Culinary Arts

Pastry Fundamentals: What's the Difference Between Pies and Tarts?

Written by MasterClass

Jun 14, 2019 • 2 min read

Whether you’ve got it in your head that a pie might just be a giant tart—or is a tart just a fancy, snazzed-up pie?—here’s a few ways to see beyond the crust.

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What Is a Pie?

Pie is a baked dish featuring a fruit filling encased in dough, which is called a pie crust once baked. Pie doughs can be made into a double-crust (filling is fully encased), single-crust (open top, with a single blind-baked bottom crust), or somewhere in between (fancy lattice-top crust).

Pie recipes can be savory or sweet. Basically, if something tastes good outside of a pie, it probably tastes really good inside one (think, apples in classic apple pie, to mixed berries and roasted butternut squash). Be sure to keep moisture content in mind, especially with meat-based preparations: no one likes soggy, undercooked crust, which is exactly what you’ll get if you bake raw meat. Brown it off in a pan before adding it to your crust.

What Is a Tart?

A tart is a freestanding shallow open-faced pastry, often baked in a tart pan with a removable bottom, with fluted or straight sides. Smaller tarts are occasionally referred to as tartlets, which fit very adorably in the palm of your hand.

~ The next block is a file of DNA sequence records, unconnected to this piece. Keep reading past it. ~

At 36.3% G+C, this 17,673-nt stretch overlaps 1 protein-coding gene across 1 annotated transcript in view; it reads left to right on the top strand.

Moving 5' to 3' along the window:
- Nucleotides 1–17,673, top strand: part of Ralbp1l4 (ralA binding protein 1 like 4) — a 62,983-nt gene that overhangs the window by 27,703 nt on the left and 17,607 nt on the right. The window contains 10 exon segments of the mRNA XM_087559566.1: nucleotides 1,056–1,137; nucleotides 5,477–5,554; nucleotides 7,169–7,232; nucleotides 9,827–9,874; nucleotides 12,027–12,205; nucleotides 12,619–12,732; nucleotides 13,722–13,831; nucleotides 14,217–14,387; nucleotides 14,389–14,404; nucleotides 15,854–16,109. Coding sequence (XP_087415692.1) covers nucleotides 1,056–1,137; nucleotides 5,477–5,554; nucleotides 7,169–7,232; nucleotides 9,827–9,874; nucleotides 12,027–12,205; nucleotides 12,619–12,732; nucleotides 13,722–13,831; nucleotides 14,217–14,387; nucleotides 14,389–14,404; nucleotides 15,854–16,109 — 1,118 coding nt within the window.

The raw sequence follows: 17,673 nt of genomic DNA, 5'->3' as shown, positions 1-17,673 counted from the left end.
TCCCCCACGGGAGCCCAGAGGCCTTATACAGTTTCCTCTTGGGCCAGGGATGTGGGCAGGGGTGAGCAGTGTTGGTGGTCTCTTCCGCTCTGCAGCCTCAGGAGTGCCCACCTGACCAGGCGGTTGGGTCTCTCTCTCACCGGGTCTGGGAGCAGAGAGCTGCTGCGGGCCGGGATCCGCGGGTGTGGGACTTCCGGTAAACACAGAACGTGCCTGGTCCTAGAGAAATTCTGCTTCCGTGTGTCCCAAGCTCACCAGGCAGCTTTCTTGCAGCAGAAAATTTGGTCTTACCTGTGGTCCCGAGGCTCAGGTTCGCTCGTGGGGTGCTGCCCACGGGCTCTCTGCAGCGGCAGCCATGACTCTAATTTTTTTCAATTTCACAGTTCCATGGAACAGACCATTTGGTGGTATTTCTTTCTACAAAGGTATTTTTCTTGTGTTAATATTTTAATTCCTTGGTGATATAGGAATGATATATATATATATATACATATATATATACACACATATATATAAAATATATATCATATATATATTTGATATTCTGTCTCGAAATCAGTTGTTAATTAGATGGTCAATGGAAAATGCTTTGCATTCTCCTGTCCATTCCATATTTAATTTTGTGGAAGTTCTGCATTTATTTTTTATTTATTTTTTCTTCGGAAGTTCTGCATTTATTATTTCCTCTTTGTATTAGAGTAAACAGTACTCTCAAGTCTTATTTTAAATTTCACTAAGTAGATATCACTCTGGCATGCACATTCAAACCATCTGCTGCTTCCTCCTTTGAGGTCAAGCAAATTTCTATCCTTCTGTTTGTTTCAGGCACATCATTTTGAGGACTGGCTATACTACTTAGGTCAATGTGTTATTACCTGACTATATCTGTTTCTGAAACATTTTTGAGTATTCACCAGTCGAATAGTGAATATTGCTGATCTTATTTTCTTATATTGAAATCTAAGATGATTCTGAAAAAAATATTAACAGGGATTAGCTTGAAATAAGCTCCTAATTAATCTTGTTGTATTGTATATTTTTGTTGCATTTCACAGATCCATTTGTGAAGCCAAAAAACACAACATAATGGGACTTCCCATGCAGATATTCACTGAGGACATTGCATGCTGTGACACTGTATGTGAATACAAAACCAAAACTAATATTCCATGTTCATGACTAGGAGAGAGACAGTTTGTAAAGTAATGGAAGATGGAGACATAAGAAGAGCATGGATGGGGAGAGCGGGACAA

They are typically served with unbaked fillings, like French pastry cream and glazed fruit or layers of salted caramel and dark chocolate ganache, or lightly baked fillings, as seen with pastel de nata or Chinese egg custards.Texture is key when it comes to tarts: too heavy and the delicate shell might shatter. Airy, smooth, creamy fillings are your best bet. Prop up some precision-cut fruit and you’ve got a tart that’s ready-made for a French pastry case.

What Are the Differences Between Pie and Tarts?

Flaky, firm pie crust is made from flour, fat (like butter, shortening, or lard), cold water (occasionally including vinegar or vodka), and salt. Tart shells, on the other hand, are made with a conventional pastry dough: flour, butter, water, and occasionally sugar, which results in a more crumbly, “short crust" when baked. (See Chef Dominique Ansel’s vanilla sable tart crust recipe, as an example

Tarts are generally the more delicate and composed of the two, featuring intricate patterning and less forgiving textures, though some variations use a crust more similar in form to a rough puff pastry. Pies are often considered more humble and rustic—presented in their pie dish and paired with a scoop of ice cream for pie à la mode. Whereas picture-perfect tarts are often carefully removed from their tart pan and served on their own.

How Are Pies and Tarts Similar?

At their core, both pies and tarts are built as a showcase for their filling. Both crusts feature flour and a fat interacting to create a buttery starch, a perfect complement to everything from sweetened fruit to traditional savory preparations.

Learn more about pastry fundamentals in Chef Dominique Ansel’s MasterClass.